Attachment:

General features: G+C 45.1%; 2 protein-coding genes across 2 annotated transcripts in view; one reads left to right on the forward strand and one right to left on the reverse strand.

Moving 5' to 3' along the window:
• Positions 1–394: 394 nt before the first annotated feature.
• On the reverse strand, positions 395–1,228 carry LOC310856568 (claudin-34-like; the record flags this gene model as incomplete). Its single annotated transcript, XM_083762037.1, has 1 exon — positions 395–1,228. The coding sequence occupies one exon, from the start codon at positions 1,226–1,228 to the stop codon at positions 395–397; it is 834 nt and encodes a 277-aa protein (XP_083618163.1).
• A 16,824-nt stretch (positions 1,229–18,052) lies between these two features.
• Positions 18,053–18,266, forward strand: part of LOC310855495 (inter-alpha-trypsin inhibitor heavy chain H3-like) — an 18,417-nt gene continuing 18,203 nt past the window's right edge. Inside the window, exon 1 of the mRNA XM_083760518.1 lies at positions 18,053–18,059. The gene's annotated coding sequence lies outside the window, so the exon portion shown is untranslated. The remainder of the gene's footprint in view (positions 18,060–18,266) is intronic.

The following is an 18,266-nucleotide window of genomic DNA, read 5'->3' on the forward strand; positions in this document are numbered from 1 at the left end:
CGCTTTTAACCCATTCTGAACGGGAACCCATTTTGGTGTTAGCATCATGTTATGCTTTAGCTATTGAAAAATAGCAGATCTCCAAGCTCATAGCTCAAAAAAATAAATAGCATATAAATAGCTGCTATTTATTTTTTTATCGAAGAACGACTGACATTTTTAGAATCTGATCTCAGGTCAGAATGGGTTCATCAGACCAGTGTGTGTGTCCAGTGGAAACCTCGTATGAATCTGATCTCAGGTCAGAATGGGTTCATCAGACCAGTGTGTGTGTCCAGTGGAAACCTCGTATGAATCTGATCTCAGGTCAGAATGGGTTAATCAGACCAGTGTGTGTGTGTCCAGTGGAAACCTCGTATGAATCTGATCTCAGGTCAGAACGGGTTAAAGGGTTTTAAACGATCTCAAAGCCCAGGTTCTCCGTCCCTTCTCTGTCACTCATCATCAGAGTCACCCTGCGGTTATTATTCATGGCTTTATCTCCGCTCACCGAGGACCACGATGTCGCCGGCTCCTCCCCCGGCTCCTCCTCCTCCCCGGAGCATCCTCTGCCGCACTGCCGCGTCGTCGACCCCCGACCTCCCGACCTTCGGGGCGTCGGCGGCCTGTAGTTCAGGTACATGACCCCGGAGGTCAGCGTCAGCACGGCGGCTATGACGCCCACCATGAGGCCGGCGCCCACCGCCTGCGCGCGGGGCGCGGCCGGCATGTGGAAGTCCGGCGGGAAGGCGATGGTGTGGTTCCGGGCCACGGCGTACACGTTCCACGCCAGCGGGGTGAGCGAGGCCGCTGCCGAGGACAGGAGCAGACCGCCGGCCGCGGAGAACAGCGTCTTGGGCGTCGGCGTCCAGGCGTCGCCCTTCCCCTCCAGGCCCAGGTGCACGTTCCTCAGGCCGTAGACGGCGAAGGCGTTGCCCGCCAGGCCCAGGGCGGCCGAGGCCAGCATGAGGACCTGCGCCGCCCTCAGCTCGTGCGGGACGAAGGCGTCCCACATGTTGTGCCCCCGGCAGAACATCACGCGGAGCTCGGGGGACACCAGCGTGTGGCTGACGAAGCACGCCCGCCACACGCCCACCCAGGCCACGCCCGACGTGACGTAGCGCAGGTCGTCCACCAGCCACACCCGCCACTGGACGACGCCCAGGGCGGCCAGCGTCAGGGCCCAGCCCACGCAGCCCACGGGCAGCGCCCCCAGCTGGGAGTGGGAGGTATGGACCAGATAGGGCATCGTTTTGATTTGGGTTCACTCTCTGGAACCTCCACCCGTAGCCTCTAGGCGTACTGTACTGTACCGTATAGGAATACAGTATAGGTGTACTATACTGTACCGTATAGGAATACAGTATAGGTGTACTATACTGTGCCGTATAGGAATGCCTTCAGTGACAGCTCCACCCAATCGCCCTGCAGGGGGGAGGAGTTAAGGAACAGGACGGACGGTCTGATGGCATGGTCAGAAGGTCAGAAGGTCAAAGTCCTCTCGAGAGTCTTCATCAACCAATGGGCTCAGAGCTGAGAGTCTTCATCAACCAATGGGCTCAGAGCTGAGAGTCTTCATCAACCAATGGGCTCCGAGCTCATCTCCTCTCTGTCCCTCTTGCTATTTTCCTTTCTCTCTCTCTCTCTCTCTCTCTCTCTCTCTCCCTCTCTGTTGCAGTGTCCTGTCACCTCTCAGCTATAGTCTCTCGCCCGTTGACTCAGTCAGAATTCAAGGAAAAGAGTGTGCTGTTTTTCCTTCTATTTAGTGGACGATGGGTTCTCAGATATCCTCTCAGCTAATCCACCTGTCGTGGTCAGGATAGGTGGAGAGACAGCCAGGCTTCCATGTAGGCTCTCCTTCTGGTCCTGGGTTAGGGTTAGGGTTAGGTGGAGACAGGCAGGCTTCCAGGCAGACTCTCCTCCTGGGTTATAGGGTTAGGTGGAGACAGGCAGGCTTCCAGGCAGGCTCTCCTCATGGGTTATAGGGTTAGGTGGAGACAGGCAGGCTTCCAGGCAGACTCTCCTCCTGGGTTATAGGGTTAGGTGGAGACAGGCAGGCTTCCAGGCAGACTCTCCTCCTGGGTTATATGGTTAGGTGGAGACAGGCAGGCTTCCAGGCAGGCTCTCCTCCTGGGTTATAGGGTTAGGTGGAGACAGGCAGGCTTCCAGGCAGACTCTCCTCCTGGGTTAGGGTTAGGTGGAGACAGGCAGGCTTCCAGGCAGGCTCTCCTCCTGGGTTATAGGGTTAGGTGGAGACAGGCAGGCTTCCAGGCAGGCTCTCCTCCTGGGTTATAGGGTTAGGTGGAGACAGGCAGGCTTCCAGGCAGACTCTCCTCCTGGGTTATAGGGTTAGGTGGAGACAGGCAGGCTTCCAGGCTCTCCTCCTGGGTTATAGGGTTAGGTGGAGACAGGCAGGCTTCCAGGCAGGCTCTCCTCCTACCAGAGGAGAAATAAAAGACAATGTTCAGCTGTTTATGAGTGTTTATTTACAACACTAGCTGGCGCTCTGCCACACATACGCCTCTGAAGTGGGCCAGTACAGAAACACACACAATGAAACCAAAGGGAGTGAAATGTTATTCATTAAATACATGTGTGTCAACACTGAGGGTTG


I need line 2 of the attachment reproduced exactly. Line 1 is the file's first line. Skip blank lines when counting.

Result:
Moving 5' to 3' along the window: